Sometimes the biggest dreams come in the smallest of packages. Those dreams could include early retirement, financial freedom, or simply shedding the trappings of a material lifestyle. But how small a package are we talking? Believe it or not, there is a growing trend of people downsizing their homes to spaces as tiny as 200 square feet.
According to "The Tiny Life" website, the financial incentive for downsizing is not only significant, but can literally be life-changing, especially when you consider their statistic that 68% percent of tiny house people are mortgage-free. They state that 89% of tiny house people have less credit card debt than the average American, with 65% of tiny house people having zero credit card debt at all.
Learn more: What is the tiny house movement?
If saving money isn't incentive enough, there are also significant environmental benefits to this style of living. From solar panels to composting toilets, many micro-homeowners live completely off the grid. But even for those who are still plugged in, the cost of heating and cooling a tiny space can be as little as ten dollars a month. And having less storage space lends itself to less consumption, which naturally results in less waste.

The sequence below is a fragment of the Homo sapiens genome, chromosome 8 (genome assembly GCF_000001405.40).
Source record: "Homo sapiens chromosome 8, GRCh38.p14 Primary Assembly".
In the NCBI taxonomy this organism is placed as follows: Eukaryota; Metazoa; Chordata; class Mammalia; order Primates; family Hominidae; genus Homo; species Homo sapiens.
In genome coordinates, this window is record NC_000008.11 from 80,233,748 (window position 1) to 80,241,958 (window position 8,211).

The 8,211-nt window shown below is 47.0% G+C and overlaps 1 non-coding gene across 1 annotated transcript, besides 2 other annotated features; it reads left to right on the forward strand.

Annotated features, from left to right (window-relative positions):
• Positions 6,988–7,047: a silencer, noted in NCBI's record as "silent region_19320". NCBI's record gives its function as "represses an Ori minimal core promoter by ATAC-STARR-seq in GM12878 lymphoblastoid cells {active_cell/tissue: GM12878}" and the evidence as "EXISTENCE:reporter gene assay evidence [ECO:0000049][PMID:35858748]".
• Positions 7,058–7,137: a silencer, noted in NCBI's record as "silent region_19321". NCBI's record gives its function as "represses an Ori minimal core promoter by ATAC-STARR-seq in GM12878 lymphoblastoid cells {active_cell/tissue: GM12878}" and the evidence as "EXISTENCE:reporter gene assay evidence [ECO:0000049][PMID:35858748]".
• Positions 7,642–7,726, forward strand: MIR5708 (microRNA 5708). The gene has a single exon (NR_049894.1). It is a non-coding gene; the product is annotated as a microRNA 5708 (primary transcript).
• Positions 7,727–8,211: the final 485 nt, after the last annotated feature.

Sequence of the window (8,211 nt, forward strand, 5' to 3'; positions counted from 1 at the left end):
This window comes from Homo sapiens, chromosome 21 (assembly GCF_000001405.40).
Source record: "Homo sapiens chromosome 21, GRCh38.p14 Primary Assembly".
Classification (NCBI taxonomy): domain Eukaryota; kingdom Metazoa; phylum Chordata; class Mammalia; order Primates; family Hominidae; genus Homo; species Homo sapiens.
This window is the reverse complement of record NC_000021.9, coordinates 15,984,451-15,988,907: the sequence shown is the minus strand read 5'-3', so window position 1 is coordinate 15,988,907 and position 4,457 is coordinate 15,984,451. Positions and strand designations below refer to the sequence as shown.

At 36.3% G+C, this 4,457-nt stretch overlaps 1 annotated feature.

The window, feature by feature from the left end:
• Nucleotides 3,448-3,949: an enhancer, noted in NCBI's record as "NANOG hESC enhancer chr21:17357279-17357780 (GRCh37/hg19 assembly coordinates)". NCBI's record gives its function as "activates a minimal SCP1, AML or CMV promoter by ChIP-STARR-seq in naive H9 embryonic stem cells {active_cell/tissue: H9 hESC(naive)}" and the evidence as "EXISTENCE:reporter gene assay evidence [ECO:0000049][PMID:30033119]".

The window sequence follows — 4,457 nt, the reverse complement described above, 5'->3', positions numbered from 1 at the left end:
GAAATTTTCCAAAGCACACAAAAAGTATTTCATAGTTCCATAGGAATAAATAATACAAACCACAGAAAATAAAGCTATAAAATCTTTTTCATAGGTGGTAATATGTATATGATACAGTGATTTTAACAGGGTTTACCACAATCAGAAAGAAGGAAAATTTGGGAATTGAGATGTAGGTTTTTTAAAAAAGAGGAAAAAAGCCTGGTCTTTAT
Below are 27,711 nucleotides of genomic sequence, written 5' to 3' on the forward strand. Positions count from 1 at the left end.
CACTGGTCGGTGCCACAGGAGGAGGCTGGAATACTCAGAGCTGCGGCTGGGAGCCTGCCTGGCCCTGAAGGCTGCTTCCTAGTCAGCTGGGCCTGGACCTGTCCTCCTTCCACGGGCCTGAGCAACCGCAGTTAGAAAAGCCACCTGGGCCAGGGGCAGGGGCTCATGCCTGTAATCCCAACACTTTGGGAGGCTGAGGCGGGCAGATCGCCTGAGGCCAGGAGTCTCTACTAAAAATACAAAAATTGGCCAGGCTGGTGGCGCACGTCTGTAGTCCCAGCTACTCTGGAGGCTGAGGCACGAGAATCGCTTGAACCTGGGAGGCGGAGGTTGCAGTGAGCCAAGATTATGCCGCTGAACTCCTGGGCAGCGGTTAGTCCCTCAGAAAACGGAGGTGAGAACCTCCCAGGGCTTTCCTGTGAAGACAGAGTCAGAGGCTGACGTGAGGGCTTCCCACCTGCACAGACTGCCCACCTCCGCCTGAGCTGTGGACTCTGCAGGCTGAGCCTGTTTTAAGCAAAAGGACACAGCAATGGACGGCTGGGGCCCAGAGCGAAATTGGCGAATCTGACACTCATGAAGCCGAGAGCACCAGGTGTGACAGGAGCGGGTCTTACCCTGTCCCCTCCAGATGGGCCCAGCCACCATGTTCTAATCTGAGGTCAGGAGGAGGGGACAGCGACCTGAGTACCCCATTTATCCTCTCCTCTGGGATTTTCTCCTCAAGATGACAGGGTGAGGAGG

There is nothing small about the imagination and ingenuity required to make these spaces both functional and fabulous. Some are built from modified storage containers, while others are more traditional in form. Tiny houses can be built from a kit, come pre-fabricated or sit on wheels to be pulled like a trailer. Like boats or campers, these homes are often configured with multi-purpose features, such as loft beds, flip-down tables and storage seating. One of the main appeals of tiny living is that it requires a person to de-clutter, purge excess baggage, and get organized. Seeing is believing when it comes to what's possible within a tiny footprint.
Making the decision to dramatically downsize is equal parts physical and emotional. And if the current popularity of this movement is any indication, it would seem that less really can be more.